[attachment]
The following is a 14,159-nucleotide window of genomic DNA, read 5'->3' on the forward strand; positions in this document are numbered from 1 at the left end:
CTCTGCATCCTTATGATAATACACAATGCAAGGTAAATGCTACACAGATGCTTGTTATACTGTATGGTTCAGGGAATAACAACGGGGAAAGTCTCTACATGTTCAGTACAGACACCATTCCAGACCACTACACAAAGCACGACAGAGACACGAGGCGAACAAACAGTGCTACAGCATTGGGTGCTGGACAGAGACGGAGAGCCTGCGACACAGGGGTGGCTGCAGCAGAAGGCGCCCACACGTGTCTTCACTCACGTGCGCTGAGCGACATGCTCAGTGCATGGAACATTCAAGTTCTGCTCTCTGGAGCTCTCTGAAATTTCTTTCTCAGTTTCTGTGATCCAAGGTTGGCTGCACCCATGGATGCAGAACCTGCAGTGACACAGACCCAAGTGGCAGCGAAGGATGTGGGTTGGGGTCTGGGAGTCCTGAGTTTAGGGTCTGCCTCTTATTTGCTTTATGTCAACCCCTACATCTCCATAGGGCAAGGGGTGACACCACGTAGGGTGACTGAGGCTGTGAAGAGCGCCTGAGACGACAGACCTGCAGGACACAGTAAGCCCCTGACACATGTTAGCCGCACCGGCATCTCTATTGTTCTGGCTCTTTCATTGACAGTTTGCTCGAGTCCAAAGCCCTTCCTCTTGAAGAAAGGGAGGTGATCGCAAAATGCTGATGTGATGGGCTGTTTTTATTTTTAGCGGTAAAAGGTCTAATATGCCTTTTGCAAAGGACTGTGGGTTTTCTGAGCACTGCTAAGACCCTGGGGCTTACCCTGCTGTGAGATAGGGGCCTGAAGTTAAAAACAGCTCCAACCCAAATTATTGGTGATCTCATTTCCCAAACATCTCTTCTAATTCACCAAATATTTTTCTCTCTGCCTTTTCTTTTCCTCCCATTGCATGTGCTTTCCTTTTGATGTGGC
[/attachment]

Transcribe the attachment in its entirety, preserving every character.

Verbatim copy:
The following is a 14,159-nucleotide window of genomic DNA, read 5'->3' on the forward strand; positions in this document are numbered from 1 at the left end:
CTCTGCATCCTTATGATAATACACAATGCAAGGTAAATGCTACACAGATGCTTGTTATACTGTATGGTTCAGGGAATAACAACGGGGAAAGTCTCTACATGTTCAGTACAGACACCATTCCAGACCACTACACAAAGCACGACAGAGACACGAGGCGAACAAACAGTGCTACAGCATTGGGTGCTGGACAGAGACGGAGAGCCTGCGACACAGGGGTGGCTGCAGCAGAAGGCGCCCACACGTGTCTTCACTCACGTGCGCTGAGCGACATGCTCAGTGCATGGAACATTCAAGTTCTGCTCTCTGGAGCTCTCTGAAATTTCTTTCTCAGTTTCTGTGATCCAAGGTTGGCTGCACCCATGGATGCAGAACCTGCAGTGACACAGACCCAAGTGGCAGCGAAGGATGTGGGTTGGGGTCTGGGAGTCCTGAGTTTAGGGTCTGCCTCTTATTTGCTTTATGTCAACCCCTACATCTCCATAGGGCAAGGGGTGACACCACGTAGGGTGACTGAGGCTGTGAAGAGCGCCTGAGACGACAGACCTGCAGGACACAGTAAGCCCCTGACACATGTTAGCCGCACCGGCATCTCTATTGTTCTGGCTCTTTCATTGACAGTTTGCTCGAGTCCAAAGCCCTTCCTCTTGAAGAAAGGGAGGTGATCGCAAAATGCTGATGTGATGGGCTGTTTTTATTTTTAGCGGTAAAAGGTCTAATATGCCTTTTGCAAAGGACTGTGGGTTTTCTGAGCACTGCTAAGACCCTGGGGCTTACCCTGCTGTGAGATAGGGGCCTGAAGTTAAAAACAGCTCCAACCCAAATTATTGGTGATCTCATTTCCCAAACATCTCTTCTAATTCACCAAATATTTTTCTCTCTGCCTTTTCTTTTCCTCCCATTGCATGTGCTTTCCTTTTGATGTGGC